Bullets' surge bounces Bucks, 95-90 Washington wins 2 in row for first time this season

November 24, 1996|By Jerry Bembry | Jerry Bembry,SUN STAFF

MILWAUKEE -- There may be a time when the Washington Bullets reach those NBA expectations that many have predicted for them. If they do, the Bullets may point to last night as the game that turned their season around.

Sparked by a fourth-quarter lineup that included four reserves, the Bullets came through with their biggest defensive stretch of the season. That pressure helped the Bullets run off 15 straight points during a span of 3 1/2 minutes and sparked a 95-90 win over the Milwaukee Bucks before 16,508 at the Bradley Center.

In winning, the Bullets put together back-to-back wins for the first time this season and reached the .500 level (6-6). More importantly, the Bullets came back from a game that was bTC seemingly lost.

"There was a lot of heart, effort and mental toughness out there," Juwan Howard said. "Things are coming together."

A quick glance at the box score may indicate that Howard (23 points, eight rebounds), Chris Webber (20 points, 15 rebounds) and Rod Strickland (15 points, eight assists) were the heroes. But only Howard was on the floor when the comeback began.

Howard teamed with Jaren Jackson, Chris Whitney, Tracy Murray and Gheorghe Muresan at the start of the fourth period. Those five turned a walk-it-up-the-court game into chaos, helping the Bullets force six turnovers during a 15-0 run.

Not only did the Bucks turn the ball over (eight turnovers in the fourth quarter, leading to 10 Washington points), but they also couldn't get the ball past half-court. Five different Bullets scored during the run and, after two free throws by Muresan with 6: 24 left, what had been a 12-point deficit was suddenly an 83-80 lead.

"We tried to get after them with our pressure and it just caught them by surprise," said Whitney, who in six fourth-quarter minutes had four of Washington's eight fourth-quarter steals. "We started to get a lot of easy baskets that we weren't getting early in the game. Coach [Jim Lynam] calls them flurries, when you get rolling like that."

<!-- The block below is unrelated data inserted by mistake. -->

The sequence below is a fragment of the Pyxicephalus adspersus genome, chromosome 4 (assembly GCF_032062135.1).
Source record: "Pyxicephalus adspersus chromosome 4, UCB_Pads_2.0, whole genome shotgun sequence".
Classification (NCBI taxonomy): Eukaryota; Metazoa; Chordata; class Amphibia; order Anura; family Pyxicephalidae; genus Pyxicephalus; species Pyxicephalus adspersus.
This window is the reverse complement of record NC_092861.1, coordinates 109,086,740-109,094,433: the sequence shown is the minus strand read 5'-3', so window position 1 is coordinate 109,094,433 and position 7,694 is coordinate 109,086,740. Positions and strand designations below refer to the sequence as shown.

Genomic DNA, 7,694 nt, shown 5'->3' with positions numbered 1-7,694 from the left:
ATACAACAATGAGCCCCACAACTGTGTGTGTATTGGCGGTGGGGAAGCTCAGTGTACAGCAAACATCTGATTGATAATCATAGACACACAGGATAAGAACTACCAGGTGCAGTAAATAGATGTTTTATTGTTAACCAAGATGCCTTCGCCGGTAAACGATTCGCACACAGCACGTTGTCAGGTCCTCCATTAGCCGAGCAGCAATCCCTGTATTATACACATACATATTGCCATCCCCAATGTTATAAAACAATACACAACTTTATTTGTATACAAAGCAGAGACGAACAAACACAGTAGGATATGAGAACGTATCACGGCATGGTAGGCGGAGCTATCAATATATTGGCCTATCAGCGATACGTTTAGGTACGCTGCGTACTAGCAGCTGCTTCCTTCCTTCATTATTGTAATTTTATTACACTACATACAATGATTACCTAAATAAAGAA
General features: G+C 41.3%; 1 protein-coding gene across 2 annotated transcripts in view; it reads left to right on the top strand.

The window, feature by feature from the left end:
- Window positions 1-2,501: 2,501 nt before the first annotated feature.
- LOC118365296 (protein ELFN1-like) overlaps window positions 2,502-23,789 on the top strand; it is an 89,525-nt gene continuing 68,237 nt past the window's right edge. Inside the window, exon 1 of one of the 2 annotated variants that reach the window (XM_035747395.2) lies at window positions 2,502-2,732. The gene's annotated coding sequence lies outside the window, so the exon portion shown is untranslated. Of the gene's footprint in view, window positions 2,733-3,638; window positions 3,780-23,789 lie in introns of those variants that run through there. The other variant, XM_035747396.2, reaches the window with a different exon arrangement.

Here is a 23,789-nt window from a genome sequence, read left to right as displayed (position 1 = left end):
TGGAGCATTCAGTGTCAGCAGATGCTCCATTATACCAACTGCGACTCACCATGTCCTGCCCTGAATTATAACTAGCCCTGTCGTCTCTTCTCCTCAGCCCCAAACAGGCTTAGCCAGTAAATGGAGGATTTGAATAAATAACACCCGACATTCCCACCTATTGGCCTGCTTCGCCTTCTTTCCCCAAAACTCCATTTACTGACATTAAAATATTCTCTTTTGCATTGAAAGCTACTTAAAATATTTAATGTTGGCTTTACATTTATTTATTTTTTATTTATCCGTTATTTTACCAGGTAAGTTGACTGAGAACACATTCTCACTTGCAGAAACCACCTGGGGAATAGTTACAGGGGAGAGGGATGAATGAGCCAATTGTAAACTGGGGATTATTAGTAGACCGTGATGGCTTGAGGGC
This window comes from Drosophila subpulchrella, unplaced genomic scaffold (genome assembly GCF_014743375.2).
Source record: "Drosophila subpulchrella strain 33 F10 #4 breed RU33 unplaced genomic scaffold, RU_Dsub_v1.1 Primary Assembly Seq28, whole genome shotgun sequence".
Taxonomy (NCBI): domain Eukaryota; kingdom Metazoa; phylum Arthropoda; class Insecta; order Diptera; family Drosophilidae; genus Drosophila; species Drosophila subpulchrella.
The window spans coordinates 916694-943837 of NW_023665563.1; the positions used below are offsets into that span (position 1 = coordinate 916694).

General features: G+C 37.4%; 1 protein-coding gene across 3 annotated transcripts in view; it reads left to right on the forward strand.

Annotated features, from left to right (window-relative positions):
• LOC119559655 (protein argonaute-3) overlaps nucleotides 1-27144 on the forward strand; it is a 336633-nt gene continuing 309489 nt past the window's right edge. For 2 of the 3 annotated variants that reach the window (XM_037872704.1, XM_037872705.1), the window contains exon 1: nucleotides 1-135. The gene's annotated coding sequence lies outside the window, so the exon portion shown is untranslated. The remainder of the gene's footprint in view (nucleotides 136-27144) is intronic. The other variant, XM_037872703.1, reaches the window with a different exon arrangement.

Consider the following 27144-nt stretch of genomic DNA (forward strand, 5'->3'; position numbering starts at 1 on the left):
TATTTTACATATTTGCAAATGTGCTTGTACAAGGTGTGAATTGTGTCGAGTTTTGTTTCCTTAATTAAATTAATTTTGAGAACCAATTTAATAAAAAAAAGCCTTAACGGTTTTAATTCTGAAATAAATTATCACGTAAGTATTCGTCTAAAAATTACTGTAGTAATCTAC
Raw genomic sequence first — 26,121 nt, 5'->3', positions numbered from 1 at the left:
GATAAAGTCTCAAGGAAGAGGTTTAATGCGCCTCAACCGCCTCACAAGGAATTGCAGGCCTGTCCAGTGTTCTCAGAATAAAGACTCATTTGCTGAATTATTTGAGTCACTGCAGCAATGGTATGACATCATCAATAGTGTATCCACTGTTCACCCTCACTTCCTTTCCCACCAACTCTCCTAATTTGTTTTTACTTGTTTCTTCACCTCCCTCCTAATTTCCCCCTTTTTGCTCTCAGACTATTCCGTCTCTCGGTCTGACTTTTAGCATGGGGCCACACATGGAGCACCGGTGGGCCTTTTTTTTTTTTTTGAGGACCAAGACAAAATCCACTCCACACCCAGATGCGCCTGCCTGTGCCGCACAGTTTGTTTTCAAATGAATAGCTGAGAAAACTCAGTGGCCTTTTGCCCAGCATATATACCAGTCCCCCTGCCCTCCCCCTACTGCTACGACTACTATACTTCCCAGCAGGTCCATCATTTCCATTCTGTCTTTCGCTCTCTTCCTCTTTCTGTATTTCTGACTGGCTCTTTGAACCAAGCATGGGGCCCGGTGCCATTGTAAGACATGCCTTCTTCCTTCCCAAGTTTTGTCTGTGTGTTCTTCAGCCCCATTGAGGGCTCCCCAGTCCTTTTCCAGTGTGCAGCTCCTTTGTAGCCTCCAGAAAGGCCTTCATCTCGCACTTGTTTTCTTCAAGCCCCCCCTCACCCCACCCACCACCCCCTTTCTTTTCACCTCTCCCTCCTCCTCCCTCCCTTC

Still, there was a lot of basketball to be played. The Bucks responded with a 7-1 run of their own, taking an 87-84 lead after a hook shot in the lane by Armon Gilliam with 4: 09 left.

But the Bullets seemed determined not to let the game get out of reach. A jumper by Strickland pulled the Bullets to within one, and Webber followed with a hook for an 88-87 lead with 1: 45 left.

The sequence demonstrating the team's determination came on Washington's next possession. Howard missed a shot, and Calbert Cheaney grabbed the offensive rebound. After another miss, Howard grabbed the offensive board. The Bullets then worked the clock and then the ball to Howard, whose short hook in the lane seemingly hit every part of the rim before bouncing in with 40 seconds left. With that shot, the win was secure.

"I've been with Golden State and I remember being in games we were down 20 points, and coming back and winning," Webber said. "I think we're better. And that's what happens some nights; you come back and get the win. We can't let it be 12 down in the fourth quarter every time. But, if need be, we have to try to come back and win the game."

NOTES: The Bullets committed just eight turnovers. Washington forced 17 turnovers, resulting in 21 points. Glenn Robinson led the Bucks with 33 points. Vin Baker, who had missed three

games with a hip injury, had 16 rebounds and 17 points, but just one point in 12 fourth-quarter minutes. Muresan starred in the late going despite a bout with flu.

Pub Date: 11/24/96

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